Labour minister backtracks on accusations that Tesco and Next favour cheap Eastern Europeans over Britons
Shadow immigration minister Chris Bryant was forced to back down today over claims that Tesco and Next employ foreign workers to drive costs down following a backlash from the two companies’ management.
According to the briefed version of his speech on immigration, reported in the Sunday Telegraph yesterday, Mr Bryant was expected to accuse two of Britain’s more profitable companies of operating policies which “seem to deliberately exclude British people”.
The row was based on allegations that staff working at the Tesco centre in Harlow, which was being moved to Dagenham, were told that they could only move to the new centre if they took a cut in pay and that as a result a large percentage of the staff hired at the new premises were from Eastern European countries paid on low wages.
After a Tesco spokesman denied the claims and pointed out that the company had just recruited 350 local people to work in its new distribution centre, Bryant’s much anticipated speech to the IPPR centre-left think-tank was moderated today. He rejected claims made in the Sunday Telegraph that he described Tesco and Next as “unscrupulous employers.”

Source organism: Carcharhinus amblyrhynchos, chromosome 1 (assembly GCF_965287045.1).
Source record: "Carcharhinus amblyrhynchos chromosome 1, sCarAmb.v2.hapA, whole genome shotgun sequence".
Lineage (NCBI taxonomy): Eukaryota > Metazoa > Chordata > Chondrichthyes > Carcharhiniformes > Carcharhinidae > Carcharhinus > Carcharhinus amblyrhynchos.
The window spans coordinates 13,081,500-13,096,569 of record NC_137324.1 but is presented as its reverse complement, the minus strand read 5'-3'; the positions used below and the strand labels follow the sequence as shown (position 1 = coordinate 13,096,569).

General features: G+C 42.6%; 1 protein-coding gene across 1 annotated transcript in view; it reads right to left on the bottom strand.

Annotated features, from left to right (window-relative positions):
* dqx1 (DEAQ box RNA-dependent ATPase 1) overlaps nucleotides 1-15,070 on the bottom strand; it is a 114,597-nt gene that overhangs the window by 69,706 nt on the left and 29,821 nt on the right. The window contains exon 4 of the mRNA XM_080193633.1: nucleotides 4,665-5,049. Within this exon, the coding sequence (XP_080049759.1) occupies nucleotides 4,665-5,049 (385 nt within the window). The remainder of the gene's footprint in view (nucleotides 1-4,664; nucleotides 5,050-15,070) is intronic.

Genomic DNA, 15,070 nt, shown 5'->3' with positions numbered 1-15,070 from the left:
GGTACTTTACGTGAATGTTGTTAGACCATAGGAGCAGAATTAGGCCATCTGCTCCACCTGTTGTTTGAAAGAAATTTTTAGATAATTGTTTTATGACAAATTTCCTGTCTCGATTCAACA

Instead the shadow minister praised Tesco as “a good employer and an important source of jobs in Britain”.
However, he questioned Next’s reliance on workers from Poland on short-term contracts, stating: “When agencies bring such a large number of workers of a specific nationality at a time when there are one million young unemployed in Britain, it is right to ask why this is happening.”
When asked by Channel 4 News if he regretted using the two companies as examples over the weekend, Chris Bryant said: “I’m not backtracking from my basic point. If you’re going to make migration work for everyone in the country, big employers including those who are scrupulous about trying to employ local workers like Tesco and Next have a duty to the rest of the community to make sure they follow up on these promises.”
Labour’s attack is designed to regain the upper hand on the issue of immigration and to direct attention to employers as Tories came under fierce criticism for its anti-immigrant campaign after the Home Office sent out vans carrying posters warning illegal migrants to “go home or face arrest”.